It has been 37 years since their father died and was buried. But Gideon Kihara Njuguna’s sons have not had peace.
They have always wished their father, who was buried at Kandutura village in Solai, was accorded a better send-off and buried in a different location, where their mother was buried — Kimangu village, which is five kilometres away.
And so on Thursday, the remains of the 81-year-old were exhumed, a funeral that cost close to Sh300,000 conducted and then he was buried next to his wife.
Njuguna’s sons said that contrary to the common circumstances where most exhumations in Kenya are prompted by land disputes, their father’s was done purely out of mutual agreement. The family wanted to move his remains from a humble grave to a more decent one.
They exhumed the remains from their father’s seven-acre farm.
“When we buried our father in 1984, our farm in Kimangu had no title deed and we settled for Kandutura which had a certificate,” says his third-born son Samson Njuguna.
It was after their mother died in March 2019 and in search of a title deed that a land surveyor told them that a road was supposed to pass through the land in Kandutura — at the exact spot that they had buried their father.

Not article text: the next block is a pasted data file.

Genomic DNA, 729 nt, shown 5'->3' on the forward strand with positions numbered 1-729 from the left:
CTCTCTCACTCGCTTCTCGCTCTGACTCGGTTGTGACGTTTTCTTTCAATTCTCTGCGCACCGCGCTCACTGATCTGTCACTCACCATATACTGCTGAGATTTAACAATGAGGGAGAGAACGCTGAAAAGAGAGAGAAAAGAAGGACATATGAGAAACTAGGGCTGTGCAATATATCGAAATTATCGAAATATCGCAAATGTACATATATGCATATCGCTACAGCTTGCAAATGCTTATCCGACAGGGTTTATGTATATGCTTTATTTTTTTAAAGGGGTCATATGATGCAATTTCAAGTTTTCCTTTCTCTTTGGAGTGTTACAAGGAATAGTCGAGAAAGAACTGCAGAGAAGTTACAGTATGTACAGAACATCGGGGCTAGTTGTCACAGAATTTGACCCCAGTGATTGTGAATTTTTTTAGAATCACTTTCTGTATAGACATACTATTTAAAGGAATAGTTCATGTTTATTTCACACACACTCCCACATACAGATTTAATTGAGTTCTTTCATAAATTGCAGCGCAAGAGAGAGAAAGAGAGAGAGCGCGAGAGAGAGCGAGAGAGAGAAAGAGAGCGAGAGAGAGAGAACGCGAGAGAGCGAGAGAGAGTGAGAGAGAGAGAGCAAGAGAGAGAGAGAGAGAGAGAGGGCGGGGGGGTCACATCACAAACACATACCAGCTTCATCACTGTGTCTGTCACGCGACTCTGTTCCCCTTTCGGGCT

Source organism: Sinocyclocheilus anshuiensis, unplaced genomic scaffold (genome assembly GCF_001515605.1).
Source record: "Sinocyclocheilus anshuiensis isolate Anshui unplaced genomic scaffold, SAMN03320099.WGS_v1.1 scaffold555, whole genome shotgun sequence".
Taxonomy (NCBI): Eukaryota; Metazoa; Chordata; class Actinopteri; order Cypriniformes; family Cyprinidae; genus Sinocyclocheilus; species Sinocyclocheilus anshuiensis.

The exhumation started at 9am. It took three and a half hours to locate the remains — a skeleton with a torn checked brown suit and brown and grey tie still intact.
After exhuming his remains, the family placed them in a casket, loaded them in a hearse and placed wreaths on it. A convoy of top-of-the-range vehicles made its way to Kimangu where the burial ceremony was done.
The event shocked the community, with neighbours standing by to witness it.
Exhumations are carried out globally all the time, but usually for the purpose of forensic investigations to aid criminal investigations, genealogical research, and identification of victims of war. But not this one.
“We felt like we have abandoned him as most of us are working in Nairobi. Where we buried him we have not built there. So we agreed with my siblings to move him and bury him next to our mother,” says Njuguna.
After submitting their request to the court in February 2019, it took a year and three months before the family got the court order. Disinterment is carefully controlled under the Public Health Act.
Public health officials present during the exhumation said they got the order on June 3.
Rongai Public Health Officer Kizito Mahero said that they had to enforce the order from the court.
“We followed all the right procedures, it took us over a year. We are glad that we could find his remains and lay him next to mum,” the deceased’s second last born son, Giddy Njuguna.
The family is relieved now that their father will finally rest in peace. Nothing lasts forever — sometimes, not even your final resting place.